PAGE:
6 Simple Ways to Celebrate Earth Day

Learn how to celebrate Earth Day with these ideas from this author.

It’s ironic that the environmental movement, which is supposed to be about preserving and protecting Earth, can get caught up in a marketing ploy. It can be so tempting to solve our problems, even environmental ones, with consumerism and busyness. The reality is, most of the things we can do to steward and celebrate our planet don’t have a marketing campaign propping them up. They involve intentional consumption and community building. They involve getting as close as we can to the person producing whatever it is we’re consuming — because the closer we are to the people who make our food, our clothes, our goods, the better chance we have of respecting their dignity and the dignity of the impossibly rich and beautiful home we all share.

I share a few ideas below to help us rethink compulsive consumerism and its effects on the earth. Some of the ideas are directly about reducing consumption and re-using items you already own, but many simply challenge all of us to grow in deeper communion with each other. 

So, with that in mind, here is my (by no means exhaustive) list of ideas to help you celebrate our Earth today:

1. Start composting your food scraps

Not only does it reduce your trash, you end up with a nutrient-rich amendment for your garden. Don’t feel like you have to splurge on a prefabricated bin, there are plenty of DIY plans online that use items you can find around your neighborhood. Even apartment dwellers can get creative with a worm farm. Be sure to keep a good ratio of browns:greens (carbon:nitrogen) and avoid tossing in your dairy and meat products. 

2. Eat your food

According to Feeding America, almost 40% of the food in our country is thrown away. So, before you go out to a restaurant, check your fridge first. If your own food doesn’t look appetizing anymore, invite friends over for a leftover night. And if you really can’t bring yourself to eat your remnants, you can make delicious broth with past-their-prime vegetables and even freeze wilted greens for future smoothies.

3. Subscribe to a local CSA

While we’re on the topic of food, get to know the people who make yours through a local CSA (Community Supported Agriculture). By purchasing a subscription, you invest in a local farm and give farmers the peace of mind that someone will purchase their crops at market. My family supports a local Mennonite community that harvests their produce exclusively by horse or hand. When I know someone has worked that hard to put food on my table, I waste less and cherish more. Plus, it’s the best produce I’ve ever tasted in my life.

4. Break out your bike

Since we’re celebrating using muscles over motors, take your bike for a ride. Remember how amazing you felt the first time you rode a bike? Turns out, you don’t have to be a kid to enjoy the rush of flying down a street at 20 miles an hour using only your own legs. Plus, it gets you where you need to go without burning any fossil fuels.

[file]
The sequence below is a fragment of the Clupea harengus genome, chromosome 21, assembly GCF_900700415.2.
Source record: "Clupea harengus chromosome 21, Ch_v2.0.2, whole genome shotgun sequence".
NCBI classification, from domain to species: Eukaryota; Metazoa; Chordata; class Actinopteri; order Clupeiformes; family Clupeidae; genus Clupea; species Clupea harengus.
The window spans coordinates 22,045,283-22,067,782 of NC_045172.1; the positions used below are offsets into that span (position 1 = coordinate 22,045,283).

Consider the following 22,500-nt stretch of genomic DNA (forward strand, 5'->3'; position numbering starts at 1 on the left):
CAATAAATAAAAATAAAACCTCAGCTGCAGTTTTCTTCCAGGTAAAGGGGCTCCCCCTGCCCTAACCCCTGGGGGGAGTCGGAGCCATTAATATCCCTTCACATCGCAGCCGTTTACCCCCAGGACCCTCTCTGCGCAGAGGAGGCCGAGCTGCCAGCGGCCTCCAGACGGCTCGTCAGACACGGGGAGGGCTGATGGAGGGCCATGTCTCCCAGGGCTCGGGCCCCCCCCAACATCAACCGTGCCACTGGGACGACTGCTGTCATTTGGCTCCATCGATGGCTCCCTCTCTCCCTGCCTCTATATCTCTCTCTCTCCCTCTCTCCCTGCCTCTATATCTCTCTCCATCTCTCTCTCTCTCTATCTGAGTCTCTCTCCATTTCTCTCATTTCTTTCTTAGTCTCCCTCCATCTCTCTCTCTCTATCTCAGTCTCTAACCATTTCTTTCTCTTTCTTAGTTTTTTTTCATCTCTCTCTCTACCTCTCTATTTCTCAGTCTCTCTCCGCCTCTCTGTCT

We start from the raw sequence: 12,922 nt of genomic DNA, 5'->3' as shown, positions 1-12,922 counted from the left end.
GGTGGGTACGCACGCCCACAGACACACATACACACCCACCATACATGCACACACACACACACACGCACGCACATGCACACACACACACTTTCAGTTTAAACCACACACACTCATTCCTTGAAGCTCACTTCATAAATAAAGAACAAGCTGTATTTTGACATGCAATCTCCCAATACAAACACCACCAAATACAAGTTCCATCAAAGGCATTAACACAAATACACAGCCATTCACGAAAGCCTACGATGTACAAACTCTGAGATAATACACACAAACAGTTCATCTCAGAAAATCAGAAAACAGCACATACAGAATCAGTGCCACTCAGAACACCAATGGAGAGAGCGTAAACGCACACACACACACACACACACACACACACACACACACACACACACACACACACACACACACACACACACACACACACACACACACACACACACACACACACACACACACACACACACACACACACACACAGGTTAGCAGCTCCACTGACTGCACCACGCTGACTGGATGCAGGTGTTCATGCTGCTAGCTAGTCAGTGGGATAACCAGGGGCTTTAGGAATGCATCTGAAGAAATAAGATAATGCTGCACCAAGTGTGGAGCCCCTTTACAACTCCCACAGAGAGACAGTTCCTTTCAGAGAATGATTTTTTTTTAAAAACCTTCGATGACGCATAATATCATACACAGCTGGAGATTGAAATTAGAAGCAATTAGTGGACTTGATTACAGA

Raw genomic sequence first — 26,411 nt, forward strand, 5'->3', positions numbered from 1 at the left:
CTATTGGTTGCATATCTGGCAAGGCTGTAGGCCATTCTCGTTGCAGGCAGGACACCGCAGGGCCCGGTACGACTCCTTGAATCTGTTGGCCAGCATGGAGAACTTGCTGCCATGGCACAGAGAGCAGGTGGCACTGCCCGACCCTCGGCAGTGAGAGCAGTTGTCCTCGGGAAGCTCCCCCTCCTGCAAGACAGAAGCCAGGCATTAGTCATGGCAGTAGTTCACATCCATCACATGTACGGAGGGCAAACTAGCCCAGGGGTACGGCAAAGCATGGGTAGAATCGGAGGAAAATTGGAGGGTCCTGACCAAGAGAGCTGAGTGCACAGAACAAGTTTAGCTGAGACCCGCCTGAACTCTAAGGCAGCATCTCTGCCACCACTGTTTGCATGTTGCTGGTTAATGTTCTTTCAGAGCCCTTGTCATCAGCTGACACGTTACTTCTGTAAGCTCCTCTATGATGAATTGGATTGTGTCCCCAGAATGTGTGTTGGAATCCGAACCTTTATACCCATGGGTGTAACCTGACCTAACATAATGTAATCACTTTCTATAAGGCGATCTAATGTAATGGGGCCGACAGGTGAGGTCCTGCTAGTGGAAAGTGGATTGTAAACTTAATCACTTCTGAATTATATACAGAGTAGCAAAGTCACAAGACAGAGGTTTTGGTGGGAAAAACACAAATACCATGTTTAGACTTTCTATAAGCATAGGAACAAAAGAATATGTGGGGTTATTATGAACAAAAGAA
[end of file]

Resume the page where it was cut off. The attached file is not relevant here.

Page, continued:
5. Shop at local refill stores

More and more of these stores are popping up, so do a quick Google search in your area. You can refill everything from dry pantry staples to cleaning products for your home. For instance, instead of buying castile soap in a single-use plastic container, I refill a giant glass jar from my local supplier every few months and dilute it for everything from body wash to hand soap.

6. Join or start a “Buy Nothing Project” in your area

By asking your neighbors for something before going to a store, you strengthen your community and save items from the landfill. If you don’t want to join an official group, you can always start sharing with your friends. Start by asking your friends first when you want to borrow an infrequently used item (rake, ladder, leaf blower, shears, shop vac, sprinkler, etc.). Once you set the precedent, others will be more comfortable voicing their needs. 

Many of these suggestions can’t be accomplished if we’re always rushing from thing to thing. Everything above, from investing in local businesses to composting your kitchen scraps, involves intentionality and time. So, before you run off to love on our Earth, I want to share an experience I had almost a year ago that challenged my own compulsive busyness and its corresponding effect on the environment.

I use the greenway by my house for most of my local transportation. Like most greenways, ours is built on a floodplain and it follows a local creek for nine miles. I’m frequently there, cruising through on my bike with my kids towed behind in a trailer. Late last spring I saw an elderly couple, just off the path, sunbathing by the running water in the afternoon sun. They had a picnic basket between them, the man was down to his well-used cargo shorts and the woman was sprawled out next to him with a book. They didn’t need to fly or drive to a destination, apparently they didn’t even need to bring swimsuits. They just brought themselves and rested in each other. 

Days before I saw them, I was daydreaming about packing my family into a plane and heading to the beach for summer break, getting caught up in the constant pressure to satisfy my desire for the infinite with new places and novel experiences. Seeing that couple made me realize I had never even taken a day to let my children play in the water that was less than a mile from my house. I was so ready to spend my resources (and the planet’s) to escape somewhere new, when I hadn’t taken the time to appreciate what was already around me. 

I challenge all of us to resist the temptation to burn fossil fuels or take out a wallet to celebrate Earth today. The gift is all around us, maybe all we really need to do is open our eyes to the unbridled generosity of it all.

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